Do Not Disturb (1965) starring Doris Day, Rod Taylor, Hermione Baddeley, Sergio Fantoni, Reginald Gardiner, Maura McGiveney, Aram Katcher directed by Ralph Levy Movie Review

Do Not Disturb (1965)   3/53/53/53/53/5

Doris Day as Janet Harper in Do Not Disturb (1965)

An Affair to Forget

Doris Day, Britt Ekland and Raquel Welch a trio of attractive women who appeared together in "Do Not Disturb". Actually that's a sort of a lie as Britt Ekland and Raquel Welch are just faces in a crowd in what was the first of two Doris Day and Rod Taylor movies. Whilst the storyline to "Do Not Disturb" is both different to the norm and amusing, the actual movie is sadly not on par with Doris Day's other romantic comedies, suffering from a director who seemed in awe of his star and relying far too much on Miss Day to provide kooky and cute humour, much to the detriment of the actual movie.

Having moved to England to help a struggling wool manufacturing company Mike Harper (Rod Taylor - The Birds) and his wife Janet (Doris Day - Send Me No Flowers) find the British way of life both confusing and stressful. It's even more stressful when Janet finds them a house to rent which is a trek from Mike's city offices. When their landlady spots Mike having a drink with his attractive assistant things become messy as Janet thinks he's cheating on her and their landlady decides to play games by making Mike jealous with gifts turning up at their home for Janet. It turns out a mistake but when antique dealer Paul Bellari (Sergio Fantoni) charms his way into Janet's life and whisks her away to France on the pretence of furniture shopping the confusion returns.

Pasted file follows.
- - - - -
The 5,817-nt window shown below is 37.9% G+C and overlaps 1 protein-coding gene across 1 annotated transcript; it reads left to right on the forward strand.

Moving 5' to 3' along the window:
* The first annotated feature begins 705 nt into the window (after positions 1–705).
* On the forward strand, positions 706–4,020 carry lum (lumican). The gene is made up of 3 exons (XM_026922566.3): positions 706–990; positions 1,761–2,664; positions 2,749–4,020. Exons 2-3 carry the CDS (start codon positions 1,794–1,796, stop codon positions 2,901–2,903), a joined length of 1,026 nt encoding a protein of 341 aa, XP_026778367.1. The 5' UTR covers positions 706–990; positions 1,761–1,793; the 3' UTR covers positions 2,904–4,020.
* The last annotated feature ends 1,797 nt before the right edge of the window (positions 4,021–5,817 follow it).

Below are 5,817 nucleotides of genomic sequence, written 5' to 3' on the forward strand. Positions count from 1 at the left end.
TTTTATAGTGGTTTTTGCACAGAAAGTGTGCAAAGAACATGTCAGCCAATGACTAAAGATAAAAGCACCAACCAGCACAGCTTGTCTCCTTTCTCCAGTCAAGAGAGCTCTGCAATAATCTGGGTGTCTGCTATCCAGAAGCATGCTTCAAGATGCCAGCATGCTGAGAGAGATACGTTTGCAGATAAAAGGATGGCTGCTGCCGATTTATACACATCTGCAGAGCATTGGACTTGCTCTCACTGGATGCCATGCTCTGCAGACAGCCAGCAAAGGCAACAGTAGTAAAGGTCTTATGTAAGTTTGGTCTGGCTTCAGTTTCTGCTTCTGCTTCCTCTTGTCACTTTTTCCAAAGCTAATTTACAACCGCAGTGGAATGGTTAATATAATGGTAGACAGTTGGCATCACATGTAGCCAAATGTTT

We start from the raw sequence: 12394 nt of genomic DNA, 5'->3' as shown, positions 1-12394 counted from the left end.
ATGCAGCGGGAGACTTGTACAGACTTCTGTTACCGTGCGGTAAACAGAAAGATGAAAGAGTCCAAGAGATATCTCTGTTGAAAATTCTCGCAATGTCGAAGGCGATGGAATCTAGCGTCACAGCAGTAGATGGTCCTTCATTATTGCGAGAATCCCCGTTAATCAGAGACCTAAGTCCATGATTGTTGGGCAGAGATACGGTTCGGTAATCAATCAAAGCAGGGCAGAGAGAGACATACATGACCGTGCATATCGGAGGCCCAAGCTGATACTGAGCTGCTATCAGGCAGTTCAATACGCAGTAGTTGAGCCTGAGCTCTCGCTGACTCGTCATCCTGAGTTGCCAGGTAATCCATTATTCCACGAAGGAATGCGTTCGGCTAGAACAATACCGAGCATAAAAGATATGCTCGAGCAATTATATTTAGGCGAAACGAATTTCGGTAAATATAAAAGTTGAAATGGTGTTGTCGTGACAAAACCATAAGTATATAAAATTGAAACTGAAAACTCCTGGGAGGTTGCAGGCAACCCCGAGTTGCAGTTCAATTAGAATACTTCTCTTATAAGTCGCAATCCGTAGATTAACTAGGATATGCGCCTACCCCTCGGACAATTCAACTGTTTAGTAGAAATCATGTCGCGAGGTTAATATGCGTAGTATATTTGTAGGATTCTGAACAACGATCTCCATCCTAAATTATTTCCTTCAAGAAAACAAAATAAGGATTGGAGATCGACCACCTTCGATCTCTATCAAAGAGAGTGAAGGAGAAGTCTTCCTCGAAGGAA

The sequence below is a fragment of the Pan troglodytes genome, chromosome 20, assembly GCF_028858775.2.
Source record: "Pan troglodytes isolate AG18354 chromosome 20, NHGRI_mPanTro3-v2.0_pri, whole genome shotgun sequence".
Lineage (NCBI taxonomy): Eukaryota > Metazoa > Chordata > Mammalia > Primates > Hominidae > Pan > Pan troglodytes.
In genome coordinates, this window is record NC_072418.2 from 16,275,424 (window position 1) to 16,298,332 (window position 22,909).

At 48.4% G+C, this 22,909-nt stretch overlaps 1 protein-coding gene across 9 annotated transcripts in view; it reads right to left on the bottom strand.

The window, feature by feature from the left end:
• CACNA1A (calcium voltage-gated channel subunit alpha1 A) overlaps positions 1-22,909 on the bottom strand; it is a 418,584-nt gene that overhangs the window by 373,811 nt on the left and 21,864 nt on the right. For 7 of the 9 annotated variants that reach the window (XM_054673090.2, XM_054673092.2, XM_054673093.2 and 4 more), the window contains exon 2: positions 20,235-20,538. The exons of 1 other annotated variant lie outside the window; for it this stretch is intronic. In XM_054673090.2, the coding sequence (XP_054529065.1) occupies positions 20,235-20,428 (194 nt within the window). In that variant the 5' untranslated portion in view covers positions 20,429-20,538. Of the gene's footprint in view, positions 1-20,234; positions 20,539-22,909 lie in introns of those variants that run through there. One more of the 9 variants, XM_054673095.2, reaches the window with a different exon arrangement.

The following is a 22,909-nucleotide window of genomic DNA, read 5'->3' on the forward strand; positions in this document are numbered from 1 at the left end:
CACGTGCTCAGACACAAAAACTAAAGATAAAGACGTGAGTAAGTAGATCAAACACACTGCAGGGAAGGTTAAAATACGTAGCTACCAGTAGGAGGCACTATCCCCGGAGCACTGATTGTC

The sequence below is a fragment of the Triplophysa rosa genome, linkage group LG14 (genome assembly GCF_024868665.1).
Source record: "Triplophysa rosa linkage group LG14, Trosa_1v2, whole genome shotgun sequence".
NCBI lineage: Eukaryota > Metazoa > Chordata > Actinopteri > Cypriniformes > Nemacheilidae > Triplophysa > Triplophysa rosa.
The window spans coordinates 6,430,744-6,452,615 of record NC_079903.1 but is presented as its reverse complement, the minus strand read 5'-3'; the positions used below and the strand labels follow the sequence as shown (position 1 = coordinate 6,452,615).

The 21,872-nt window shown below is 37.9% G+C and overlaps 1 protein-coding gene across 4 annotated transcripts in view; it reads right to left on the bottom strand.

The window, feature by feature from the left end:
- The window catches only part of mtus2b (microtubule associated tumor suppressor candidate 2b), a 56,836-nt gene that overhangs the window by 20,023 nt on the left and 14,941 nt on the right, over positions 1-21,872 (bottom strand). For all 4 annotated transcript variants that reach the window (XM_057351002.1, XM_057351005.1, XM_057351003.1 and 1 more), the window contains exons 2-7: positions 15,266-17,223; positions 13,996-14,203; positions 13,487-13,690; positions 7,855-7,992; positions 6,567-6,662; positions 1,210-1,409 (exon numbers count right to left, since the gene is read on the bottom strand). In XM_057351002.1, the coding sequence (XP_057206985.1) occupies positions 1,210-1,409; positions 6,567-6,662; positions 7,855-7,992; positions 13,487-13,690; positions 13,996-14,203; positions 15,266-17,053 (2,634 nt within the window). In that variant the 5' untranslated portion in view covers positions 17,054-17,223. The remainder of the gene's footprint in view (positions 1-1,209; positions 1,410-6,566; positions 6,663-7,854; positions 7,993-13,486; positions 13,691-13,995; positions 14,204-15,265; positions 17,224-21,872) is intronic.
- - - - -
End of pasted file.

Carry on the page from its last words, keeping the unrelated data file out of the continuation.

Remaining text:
Doris Day and Rod Taylor in Do Not Disturb (1965)

So the storyline to "Do Not Disturb" is actually not that bad and a little different to the majority of the romantic comedies which Doris Day was making in the 60s. Being set in London allows for plenty of humour as Janet Harper struggles with the British way, from confusion over shillings, pennies and nickers to obviously driving on the wrong side of the road as well as much else. But that is just a mask to the actual storyline which revolves around Janet's workaholic husband and confusion over supposed affairs. It's all shall we say a little obvious as well as far fetched but it has plenty of scope for some humorous moments as confusion leads to more confusion and a trip to Paris with an antique selling lothario.

But the trouble is director Ralph Levy seems to be in awe of Doris Day and as such puts far too much emphasis on her character. Now I like Doris Day, there is no one who can do kooky and cute better and as such there are some wonderful scenes where Miss Day just brilliantly delivers the lovable character of Janet as she is befuddled by one thing or another. The opening scene with the taxi cab and the confusion over money is just brilliant. But the trouble is that "Do Not Disturb" is too full of these moments, at times firing off one kooky and cute moment straight after another and it becomes not only boring but annoying.

And because Levy relies so heavily on Doris Day doing kooky and cute the rest of the stars don't get a look in. Rod Taylor is the epitome of tall and handsome, the stereotype leading man yet he barely gets the screen time to shine and most of what he does get relies on him being infuriated by one thing or another. It's again repetitive and doesn't allow for Taylor to stretch his acting legs. The same can be said for all the cast including Sergio Fantoni who plays antique dealing lothario Paul.

What this all boils down to is that "Do Not Disturb" is sadly not a patch on other romantic comedies which Doris Day made during the 60s. The storyline is good and it has some funny moments, but it feels like director Ralph Levy was too in awe of Doris Day and over used her cute and kooky nature to the movies detriment, meaning by the time it finishes the gags have become tired and repetitive. "Do Not Disturb" is still fun, mildly amusing but there are much better Doris Day romantic comedies to watch.